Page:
Ma Wan will suffer from higher noise pollution from Airport Third Runway, if HK-Shenzhen Airspace Conflict Unsolved

The government approved the HK$141.5 billion Hong Kong International Airport Third Runway project. The decision immediately sparks criticisms and doubts on the project cost-effectiveness, and most importantly, the worrying HK-Shenzhen airspace conflict issues.

Government officers stress that once the third runway is completed, the airport could achieve a maximum 102 flights per hour, a significant increase to the maximum 68 flights per hour under our current two-runway system. However, such claim does have a prerequisite: the flights taking off from Hong Kong may head North without restrictions, i.e. occupying the low-attitude airspace controlled by the Shenzhen Airport.

Unfortunately, if our flights are allowed to do so, the normal operation of the only 24-miles away Shenzhen International Airport will be seriously disturbed. It is unreasonable to believe that the developing city will give way to us. The government responses to the negative prediction by releasing “unofficial news” to the press that, “even if we are not able to make use of the North bound flight tracks, the third runway could still bring around 20 flights up (ie. 85 – 90 flights hour) to the maximum capacity to the current airport”.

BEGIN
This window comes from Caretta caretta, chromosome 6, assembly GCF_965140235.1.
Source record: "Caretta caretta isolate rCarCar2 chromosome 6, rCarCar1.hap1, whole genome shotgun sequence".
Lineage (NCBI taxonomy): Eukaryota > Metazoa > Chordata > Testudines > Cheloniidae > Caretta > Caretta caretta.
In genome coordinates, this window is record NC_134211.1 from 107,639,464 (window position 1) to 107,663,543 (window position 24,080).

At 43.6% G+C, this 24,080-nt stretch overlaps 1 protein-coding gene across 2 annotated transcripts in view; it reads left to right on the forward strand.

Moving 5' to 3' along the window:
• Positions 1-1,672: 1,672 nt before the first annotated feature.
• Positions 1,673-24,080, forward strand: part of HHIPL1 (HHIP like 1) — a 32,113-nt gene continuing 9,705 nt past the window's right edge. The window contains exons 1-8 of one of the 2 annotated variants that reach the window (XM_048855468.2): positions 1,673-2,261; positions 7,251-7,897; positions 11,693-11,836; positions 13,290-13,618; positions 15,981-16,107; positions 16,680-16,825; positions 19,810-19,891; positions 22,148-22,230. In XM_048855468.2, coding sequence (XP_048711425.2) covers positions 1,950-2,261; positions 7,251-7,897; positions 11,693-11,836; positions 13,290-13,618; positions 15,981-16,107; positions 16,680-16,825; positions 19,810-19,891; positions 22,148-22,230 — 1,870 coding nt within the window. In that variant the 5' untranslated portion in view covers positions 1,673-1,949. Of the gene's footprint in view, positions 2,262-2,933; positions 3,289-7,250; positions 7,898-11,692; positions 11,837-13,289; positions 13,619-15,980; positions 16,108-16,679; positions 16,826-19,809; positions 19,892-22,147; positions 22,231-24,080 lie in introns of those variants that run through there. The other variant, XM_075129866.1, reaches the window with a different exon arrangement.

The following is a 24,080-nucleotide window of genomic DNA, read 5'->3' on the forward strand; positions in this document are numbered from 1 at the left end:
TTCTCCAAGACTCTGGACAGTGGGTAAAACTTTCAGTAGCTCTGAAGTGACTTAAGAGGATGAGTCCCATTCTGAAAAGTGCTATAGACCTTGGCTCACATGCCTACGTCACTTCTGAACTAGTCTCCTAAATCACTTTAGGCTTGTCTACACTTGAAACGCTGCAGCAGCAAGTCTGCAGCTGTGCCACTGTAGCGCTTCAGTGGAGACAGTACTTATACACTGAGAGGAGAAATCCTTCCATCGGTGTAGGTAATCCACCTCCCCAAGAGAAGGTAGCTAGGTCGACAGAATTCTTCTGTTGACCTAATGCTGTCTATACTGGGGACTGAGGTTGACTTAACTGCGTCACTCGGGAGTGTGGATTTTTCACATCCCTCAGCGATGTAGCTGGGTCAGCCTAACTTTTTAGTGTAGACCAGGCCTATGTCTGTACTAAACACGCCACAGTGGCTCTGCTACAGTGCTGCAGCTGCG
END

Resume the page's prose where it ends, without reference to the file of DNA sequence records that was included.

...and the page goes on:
But for the Ma Wan residents, who complained about the serious airplane noise for years, such statement is going to be a “death-sentence”. Civil aviation experts studied the third runway project plan carefully and concluded that, sadly, if Shenzhen does not agree our flights to head into their airspace, the additional planes taking off from the future mid-runway will have to fly across Ma Wan, while taking off flight track from the South runway is kept close to Ma Wan [See figure]. In other words, Ma Wan residents are going to suffer from higher level of plane noise and air pollution, which could make the place unsuitable for living.

Green Sense chief executive Roy Tam urges the government to release more information. He says: “The environmental impact assessment report did not explain the potential harm, in respect to the noise and air pollution level, to Ma Wan residents under the situation that the airspace conflict cannot be solved. The report is simply faulty. The government ought to stop the project right now and redo the EIA report to relieve residents’ worries. Ma Wan residents have already borne enough noise from the airplanes for these years!”

Recently some experts suggests cutting some part of the hills to increase the capacity of the current two runways. According to the 1992 New Airport Master Plan, to achieve parallel arrival and departure, part of the two hills in Eastern Lantau, namely Tai Yam Teng (607feet) and Fa Peng Teng (897 feet), can be cut off. Only 36 feet and 197 feet should be cut respectively. These two hills are not in country park and these areas are not forest. If cutting off part of the mountain can be the alternative for the third runway, it is worthwhile for discussion. Besides, planes can turn earlier and do not need to fly across Ma Wan island. Noise pollution can be reduced.